All my above doubts were put to rest upon reading this article by a veteran:

I have always believed that to put someone up on a pedestal, one doesn’t need to belittle the other. I fail to understand, what is the point of showing Indian Air Force, which is one of our esteemed organisations in bad light and maligning them?  Those civilians who have little knowledge about our armed forces, who have no way to find out about these misrepresentations may probably hold the image of an Air Force officer as a egoistic, sexist person, which is far from true, as per the above article. If only the makers of the movie had taken the trouble to make it more realistic, show more of her feats rather than create drama around her journey as an air force pilot.

Stories can inspire even without drama

Bollywood has also had movies like Pink, Thappad which were women oriented movies and had raised some relevant questions and valid points. However, with this movie, the undue liberty citing creative freedom is questionable. In India, Netflix has around 183  million subscribers, thus exposing this movie to such a large audience. A theatrical release would probably have meant even more exposure.

Recently, a series based on our army has seen stupendous success and audience’s respect for this fraternity has increased furthermore. The makers of this series also belong to the same film industry and would have had similar resources for research.

Along with this movie, there are two more movies that I look forward to; one based on the Late Field Marshal Sam Manekshaw and our beloved PVC Capt. Vikram Batra. There will never be another Sam Manekshaw, who has been an inspiration for generations. Likewise, Capt. Vikram Batra is a legend too, who inspires the youth of the country.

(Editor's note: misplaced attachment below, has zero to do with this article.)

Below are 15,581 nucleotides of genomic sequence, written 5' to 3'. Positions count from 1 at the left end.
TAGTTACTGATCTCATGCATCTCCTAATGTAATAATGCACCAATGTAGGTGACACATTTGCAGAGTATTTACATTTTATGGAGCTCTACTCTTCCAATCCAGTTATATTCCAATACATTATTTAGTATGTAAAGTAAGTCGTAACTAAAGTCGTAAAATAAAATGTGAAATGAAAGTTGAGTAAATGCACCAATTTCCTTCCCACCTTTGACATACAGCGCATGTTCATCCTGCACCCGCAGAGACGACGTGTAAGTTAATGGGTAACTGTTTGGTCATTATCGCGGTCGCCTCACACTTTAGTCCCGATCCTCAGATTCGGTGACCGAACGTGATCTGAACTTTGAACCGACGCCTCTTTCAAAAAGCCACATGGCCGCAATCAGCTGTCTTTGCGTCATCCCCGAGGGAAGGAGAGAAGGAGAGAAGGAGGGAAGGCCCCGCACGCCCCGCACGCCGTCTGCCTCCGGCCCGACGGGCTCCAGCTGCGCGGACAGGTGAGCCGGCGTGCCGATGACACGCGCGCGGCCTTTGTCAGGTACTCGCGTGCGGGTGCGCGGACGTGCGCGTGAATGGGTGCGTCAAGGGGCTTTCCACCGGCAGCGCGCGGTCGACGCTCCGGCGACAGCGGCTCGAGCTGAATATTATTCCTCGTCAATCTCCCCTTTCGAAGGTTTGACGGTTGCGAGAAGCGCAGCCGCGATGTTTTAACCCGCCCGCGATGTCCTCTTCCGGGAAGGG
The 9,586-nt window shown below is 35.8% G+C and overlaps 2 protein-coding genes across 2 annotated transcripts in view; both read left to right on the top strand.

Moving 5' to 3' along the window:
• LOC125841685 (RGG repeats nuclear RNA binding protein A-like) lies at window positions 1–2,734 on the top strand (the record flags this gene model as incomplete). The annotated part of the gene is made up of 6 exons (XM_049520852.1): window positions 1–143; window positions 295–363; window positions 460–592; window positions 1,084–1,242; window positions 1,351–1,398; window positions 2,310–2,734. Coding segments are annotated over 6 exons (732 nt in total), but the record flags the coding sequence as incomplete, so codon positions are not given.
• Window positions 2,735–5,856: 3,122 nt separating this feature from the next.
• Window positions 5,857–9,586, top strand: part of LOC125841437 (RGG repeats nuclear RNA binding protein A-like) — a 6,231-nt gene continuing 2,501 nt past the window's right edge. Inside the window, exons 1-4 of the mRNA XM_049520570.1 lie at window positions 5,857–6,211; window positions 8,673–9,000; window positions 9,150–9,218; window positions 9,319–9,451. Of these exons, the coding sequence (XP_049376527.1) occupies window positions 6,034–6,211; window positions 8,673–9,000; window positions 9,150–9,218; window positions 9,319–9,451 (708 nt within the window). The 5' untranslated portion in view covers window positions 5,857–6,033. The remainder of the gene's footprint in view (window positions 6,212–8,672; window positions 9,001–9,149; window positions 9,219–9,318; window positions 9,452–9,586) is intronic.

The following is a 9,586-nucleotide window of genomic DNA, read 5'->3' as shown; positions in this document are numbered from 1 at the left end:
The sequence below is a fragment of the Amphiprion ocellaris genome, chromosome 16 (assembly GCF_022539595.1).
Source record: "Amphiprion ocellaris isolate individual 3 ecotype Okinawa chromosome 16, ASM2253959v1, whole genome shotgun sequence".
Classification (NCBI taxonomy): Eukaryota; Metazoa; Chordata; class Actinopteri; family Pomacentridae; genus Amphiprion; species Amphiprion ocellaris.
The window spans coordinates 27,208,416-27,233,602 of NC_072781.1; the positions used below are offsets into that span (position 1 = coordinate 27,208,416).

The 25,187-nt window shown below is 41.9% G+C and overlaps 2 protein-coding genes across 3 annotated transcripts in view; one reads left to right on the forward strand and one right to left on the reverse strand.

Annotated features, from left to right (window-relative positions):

If all the balderdash of sexism shown in this movie is so called creative freedom then I shudder at the thought of creative liberties that maybe used in the narration of the stories of the above two legends. Their image is too sacrosanct to be tweaked around with. Hope the Indian film industry realizes that it is totally unacceptable to bring disrepute to our organisations, just to create a sensational movie and story line.

Take a bow, Flt Lt. Gunjan Saxena and kudos to the man behind this efficient pilot, her father.

I am just hoping that the next time I speak to school students about Flt Lt. Gunjan Saxena, I don’t have to spend more time convincing them about the equal opportunity in Air Force than speaking about the lady herself. Such portrayals would only discourage girls from joining armed forces.

Showing our air warriors in bad light, just to make a sensational story out of a real life inspiration! Is that what our storytellers are reduced to now? Is this the best that you can do Bollywood ……using ‘creative freedom’?

Image source: Netflix

A homemaker, a freelance writer who loves to travel and has a passion for reading.